The other day when we were out, the woman in the apartment next to us stopped to visit for a few minutes. She spoke to Kate who didn’t respond. Our neighbor commented that she missed her smile. Me, too, but they haven’t disappeared altogether. And moments like those described above give me an emotional boost and hope that we’ll have more of those to come in the days ahead.

Making Progress and Speculating on the Future

It’s been a little over a week since Kate’s stroke. Although it was a mild one, it has made its presence felt. Clearly, she is making progress. The first four days she was asleep. Her doctor had told us to expect that. On Monday, she was awake almost all day with a few short rests in between. Between Friday and Monday, she was more alert and made a little effort to speak.  Tuesday was more of a day of rest.

She has continued to eat and drink well, and she hasn’t lost her smile. Music also retains its appeal. She often moves her body (feet, hands, or head) to the rhythm. and attempts to mouth the words.

I contacted her doctor on Monday and asked when we might get her out of bed. He said to use our best judgment. He also indicated that getting her out of bed would be good for her. The next day we got her into her recliner for the afternoon. That went very well. She rested most of that time, but it was good to see her dressed and out of bed.

Yesterday was an especially good day. Our regular caregiver had a doctor’s appointment, so we had two different people come in, each for two hours. The first was very experienced, and we were able to get Kate up and dressed and in her recliner. The second one was a person who had been with us two times before. She has a special touch with her clients. She immediately pulled up a chair beside Kate’s recliner and started talking to her. I made a trip to the grocery store. When I returned, I was surprised to see she was still sitting by her, and they were actually having a conversation. Most of what Kate said was unintelligible, but the caregiver was able to converse anyway. It reminded me of the way she and I converse.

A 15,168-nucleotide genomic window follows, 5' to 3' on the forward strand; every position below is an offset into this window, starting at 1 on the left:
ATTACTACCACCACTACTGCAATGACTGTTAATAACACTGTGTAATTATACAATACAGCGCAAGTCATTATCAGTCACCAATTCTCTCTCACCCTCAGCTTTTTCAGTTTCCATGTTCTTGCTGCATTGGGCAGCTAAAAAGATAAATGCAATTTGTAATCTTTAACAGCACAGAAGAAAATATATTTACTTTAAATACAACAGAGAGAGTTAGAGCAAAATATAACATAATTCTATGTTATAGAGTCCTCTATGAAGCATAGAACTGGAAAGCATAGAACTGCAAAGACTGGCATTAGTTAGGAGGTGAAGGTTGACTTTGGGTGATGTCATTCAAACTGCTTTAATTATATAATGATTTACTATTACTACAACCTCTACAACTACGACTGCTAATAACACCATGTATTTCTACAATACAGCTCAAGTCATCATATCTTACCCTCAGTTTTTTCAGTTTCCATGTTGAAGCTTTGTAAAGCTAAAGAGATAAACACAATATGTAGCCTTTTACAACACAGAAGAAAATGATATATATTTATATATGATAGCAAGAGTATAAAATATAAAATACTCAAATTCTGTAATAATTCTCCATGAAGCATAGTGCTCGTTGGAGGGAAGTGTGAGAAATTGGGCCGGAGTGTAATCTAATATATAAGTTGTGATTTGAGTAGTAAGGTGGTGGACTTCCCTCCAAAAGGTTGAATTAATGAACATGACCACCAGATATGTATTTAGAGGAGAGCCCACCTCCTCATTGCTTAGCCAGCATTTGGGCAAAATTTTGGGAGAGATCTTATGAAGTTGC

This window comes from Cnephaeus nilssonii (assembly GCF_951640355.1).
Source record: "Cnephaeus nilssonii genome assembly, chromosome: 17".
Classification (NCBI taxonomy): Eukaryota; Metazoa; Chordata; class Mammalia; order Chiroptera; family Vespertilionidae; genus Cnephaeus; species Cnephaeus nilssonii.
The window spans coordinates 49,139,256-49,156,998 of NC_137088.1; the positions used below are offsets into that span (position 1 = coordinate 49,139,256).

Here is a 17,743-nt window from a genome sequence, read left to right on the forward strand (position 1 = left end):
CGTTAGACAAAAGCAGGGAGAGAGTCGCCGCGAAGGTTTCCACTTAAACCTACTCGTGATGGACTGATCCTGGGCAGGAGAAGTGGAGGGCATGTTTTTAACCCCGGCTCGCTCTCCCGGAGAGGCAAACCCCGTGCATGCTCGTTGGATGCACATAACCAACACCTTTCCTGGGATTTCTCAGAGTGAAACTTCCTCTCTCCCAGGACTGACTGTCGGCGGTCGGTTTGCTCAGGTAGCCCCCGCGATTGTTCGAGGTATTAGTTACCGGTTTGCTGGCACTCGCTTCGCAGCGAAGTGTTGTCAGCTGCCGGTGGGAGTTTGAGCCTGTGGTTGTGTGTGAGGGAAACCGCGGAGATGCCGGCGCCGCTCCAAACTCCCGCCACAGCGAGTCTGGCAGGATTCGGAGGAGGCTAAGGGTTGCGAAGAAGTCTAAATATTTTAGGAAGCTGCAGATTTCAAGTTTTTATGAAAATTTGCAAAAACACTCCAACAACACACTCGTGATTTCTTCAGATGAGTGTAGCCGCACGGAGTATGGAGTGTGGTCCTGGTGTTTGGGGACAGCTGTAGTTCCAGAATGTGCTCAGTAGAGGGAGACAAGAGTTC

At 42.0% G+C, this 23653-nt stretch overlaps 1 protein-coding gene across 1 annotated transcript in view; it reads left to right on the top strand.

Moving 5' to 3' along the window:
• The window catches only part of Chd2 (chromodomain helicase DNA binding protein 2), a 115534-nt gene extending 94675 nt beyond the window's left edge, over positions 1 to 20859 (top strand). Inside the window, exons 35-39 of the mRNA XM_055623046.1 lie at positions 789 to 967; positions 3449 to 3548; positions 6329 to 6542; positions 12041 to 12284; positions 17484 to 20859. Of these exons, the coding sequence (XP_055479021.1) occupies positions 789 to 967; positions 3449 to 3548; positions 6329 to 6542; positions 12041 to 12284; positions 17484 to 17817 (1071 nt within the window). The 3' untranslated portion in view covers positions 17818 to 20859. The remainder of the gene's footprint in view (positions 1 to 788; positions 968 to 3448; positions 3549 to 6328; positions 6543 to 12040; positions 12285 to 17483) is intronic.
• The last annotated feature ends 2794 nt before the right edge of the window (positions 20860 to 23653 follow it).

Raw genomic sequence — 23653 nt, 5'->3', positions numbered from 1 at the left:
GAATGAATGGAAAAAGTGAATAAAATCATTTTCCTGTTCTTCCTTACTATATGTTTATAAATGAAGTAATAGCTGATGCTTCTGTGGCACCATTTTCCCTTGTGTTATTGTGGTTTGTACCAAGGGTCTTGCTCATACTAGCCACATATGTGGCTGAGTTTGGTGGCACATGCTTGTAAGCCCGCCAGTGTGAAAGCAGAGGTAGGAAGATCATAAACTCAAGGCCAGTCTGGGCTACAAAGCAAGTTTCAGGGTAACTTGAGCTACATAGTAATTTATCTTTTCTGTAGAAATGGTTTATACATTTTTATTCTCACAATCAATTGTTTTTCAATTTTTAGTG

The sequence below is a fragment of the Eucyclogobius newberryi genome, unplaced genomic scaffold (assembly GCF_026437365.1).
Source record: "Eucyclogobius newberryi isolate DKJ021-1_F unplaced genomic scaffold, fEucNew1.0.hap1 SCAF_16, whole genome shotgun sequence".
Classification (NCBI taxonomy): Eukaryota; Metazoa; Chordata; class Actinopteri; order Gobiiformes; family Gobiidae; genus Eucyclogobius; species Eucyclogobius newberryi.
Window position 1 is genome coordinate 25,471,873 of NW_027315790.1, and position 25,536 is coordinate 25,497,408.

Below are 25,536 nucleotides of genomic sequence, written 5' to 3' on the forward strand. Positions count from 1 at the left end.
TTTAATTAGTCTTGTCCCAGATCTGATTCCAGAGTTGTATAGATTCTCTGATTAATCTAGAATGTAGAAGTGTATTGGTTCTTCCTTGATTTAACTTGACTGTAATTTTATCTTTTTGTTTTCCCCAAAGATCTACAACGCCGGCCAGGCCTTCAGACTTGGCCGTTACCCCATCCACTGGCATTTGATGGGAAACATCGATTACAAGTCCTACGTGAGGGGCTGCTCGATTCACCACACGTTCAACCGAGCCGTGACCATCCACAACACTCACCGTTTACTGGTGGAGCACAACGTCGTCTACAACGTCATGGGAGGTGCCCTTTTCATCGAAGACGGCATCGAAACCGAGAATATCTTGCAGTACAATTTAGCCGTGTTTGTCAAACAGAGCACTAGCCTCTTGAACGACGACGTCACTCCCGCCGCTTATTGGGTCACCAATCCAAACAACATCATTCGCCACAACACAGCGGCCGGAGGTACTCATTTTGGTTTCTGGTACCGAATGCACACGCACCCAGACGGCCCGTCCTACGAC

When our regular caregiver arrived to take her place, we decided it was time to try taking Kate to dinner in the dining room. We agreed that if we encountered any problem along the way, we would come back to the apartment. It turned out that wasn’t necessary. We had brief conversations with other residents as we entered and left the dining room as well as at our table during the meal. Everyone spoke to Kate, and she responded remarkably well.

Despite how well she is doing, I can’t help wondering about the long-term consequences. The stroke affected her right arm and leg. She also has a slight droop on the right side of her mouth that has an effect on her speech. Initially, her right arm was totally limp. She can now move her arm a little although she strongly favors her left. I am hopeful that she will continue to improve.

I am less optimistic about her speech. She was already experiencing aphasia as a result of her Alzheimer’s. The stroke itself has had its own impact. Although she sometimes says a few words very clearly, her speech is more garbled now. She also speaks far less than she did before the stroke.

What is most important to me is that the Kate I’ve always known shines through it all. On Saturday, I was sitting up in bed beside her while we played music videos on YouTube. She was moving her head to the music of an Irish instrumental group. I leaned over and told her I loved her. Then I said, “You’re the greatest. You’re my Kate.” She smiled and said, “Yes, I am.” After five days with little attempt at speaking, those were three beautiful words to me.

About seven o’clock on Valentine’s morning, I noticed her eyes were open. I walked to her bedside and took her hand. She pulled my hand to her lips and kissed it. Yesterday afternoon, I told her I loved her and said, “I’d like to give you a kiss.” She puckered up, and I did.

Regardless of what happens in the days ahead, I think, “Our Love is Here to Stay.”

A Bump in the Road

Many people use the word “journey” when talking about Alzheimer’s and other dementias. I sometimes hesitate to use the term because it seems trite. On the other hand, it really captures a relevant aspect of “Living with Alzheimer’s.” It connotes something that is long in duration and involves a variety of experiences. How apt that is in our case.